On the eastern bank of the River Ericht stands the Riverside Methodist Church. This church was built in 1887 by Alyth born architect David Smart. It is an unusual and curious design in that it looks very like an English country church with its decorative window moulds and stone spire, but, of course, all built of Perthshire Old Red Sandstone. Inside the church is the 'National War Memorial Window' that was dedicated to the men of the Labour Corps on the 2nd of December 1922. In 1917, Blairgowrie was the H.Q. of the Labour Corps with 20,000 men of all ranks passing through the town. Both officers and men contributed towards the memorial fund in recognition of the hospitality of Blairgowrie and the welcome retreat offered by the Riverside Methodist Church.
Architect: David Smart
Building Date: 1887"
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dhubthaigh
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Joined: 19 Dec 2006
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Location: Blairgowrie, Perthshire

PostPosted: Mon Jan 05, 2009 8:27 pm    Post subject: Reply with quote

There is a whisper that this church may close due to a dwindling congregation etc. etc.
Although I should know better this news has shocked me, especially as it houses the National Labour Corps Memorial.
I will keep you advised of any further news Sad
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Adam Brown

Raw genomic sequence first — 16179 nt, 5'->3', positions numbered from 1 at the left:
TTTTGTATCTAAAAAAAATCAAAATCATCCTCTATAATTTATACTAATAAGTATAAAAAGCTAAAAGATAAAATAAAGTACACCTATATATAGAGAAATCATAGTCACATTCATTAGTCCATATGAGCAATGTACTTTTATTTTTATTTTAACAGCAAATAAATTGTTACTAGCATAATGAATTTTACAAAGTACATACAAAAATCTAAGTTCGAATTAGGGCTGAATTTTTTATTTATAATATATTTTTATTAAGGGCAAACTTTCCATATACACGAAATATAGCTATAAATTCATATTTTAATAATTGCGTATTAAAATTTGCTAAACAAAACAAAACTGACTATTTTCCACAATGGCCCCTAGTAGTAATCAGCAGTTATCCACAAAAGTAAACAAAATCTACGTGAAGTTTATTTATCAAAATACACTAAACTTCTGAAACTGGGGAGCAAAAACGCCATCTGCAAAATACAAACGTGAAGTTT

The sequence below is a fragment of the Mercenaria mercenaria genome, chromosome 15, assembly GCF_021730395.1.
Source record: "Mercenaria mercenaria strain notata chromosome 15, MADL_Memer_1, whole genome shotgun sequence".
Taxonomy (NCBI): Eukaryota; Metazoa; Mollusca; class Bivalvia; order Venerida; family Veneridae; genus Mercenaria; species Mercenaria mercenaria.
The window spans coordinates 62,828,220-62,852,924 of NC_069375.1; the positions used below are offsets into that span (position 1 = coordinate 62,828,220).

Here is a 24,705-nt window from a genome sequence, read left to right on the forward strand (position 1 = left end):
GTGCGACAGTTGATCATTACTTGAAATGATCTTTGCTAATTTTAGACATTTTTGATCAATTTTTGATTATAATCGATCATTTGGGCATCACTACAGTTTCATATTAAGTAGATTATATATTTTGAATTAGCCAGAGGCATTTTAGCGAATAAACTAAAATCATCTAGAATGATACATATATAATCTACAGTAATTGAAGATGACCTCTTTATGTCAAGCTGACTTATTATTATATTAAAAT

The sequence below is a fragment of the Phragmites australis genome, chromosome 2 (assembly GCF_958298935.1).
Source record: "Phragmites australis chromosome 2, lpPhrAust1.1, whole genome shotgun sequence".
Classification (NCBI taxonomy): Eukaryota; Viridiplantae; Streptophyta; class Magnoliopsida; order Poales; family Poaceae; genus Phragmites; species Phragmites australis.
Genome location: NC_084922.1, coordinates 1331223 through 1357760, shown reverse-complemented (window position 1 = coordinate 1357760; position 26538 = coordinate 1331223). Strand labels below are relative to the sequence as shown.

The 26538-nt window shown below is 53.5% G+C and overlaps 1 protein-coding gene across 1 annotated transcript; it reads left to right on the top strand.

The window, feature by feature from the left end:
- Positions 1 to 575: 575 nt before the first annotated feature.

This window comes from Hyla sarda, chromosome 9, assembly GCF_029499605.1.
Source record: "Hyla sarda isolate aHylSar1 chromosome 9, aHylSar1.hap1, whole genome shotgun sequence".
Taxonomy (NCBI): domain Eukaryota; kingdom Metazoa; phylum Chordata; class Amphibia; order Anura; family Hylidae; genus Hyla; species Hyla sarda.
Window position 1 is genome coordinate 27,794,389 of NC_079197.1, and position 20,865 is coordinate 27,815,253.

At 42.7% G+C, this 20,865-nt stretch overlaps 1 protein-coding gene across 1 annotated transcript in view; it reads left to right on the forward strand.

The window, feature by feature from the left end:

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Location: Edinburgh (From Sutherland)

PostPosted: Fri May 15, 2009 3:21 pm    Post subject: Reply with quote

These photographs were originally posted by forum member Murray in the Rattray Church WW2 thread.

I have moved them here to the correct thread.

The Tracery contains in the middle of the upper part, the emblems of the passion of our Lord, against a ruby background - the ladder, the column and the whip, the spear and sponge, and the three nails.



Below, in the centre, is the crown of thorns, surmounting a cross and resting upon the cup. These may be taken as a symbol of the suffering and endurance of the Labour men, as followers of their Saviour.



The rest of the Tracery contains figures of angels against a blue ground. These are holding scrolls with the words:
“Laborare et honore”




and
“Laborare est orare”





Two smaller Tracery Lights contain the Union Jack on a shield, and the badge of the Labour Corps, with its motto: “Labor omnia vincit”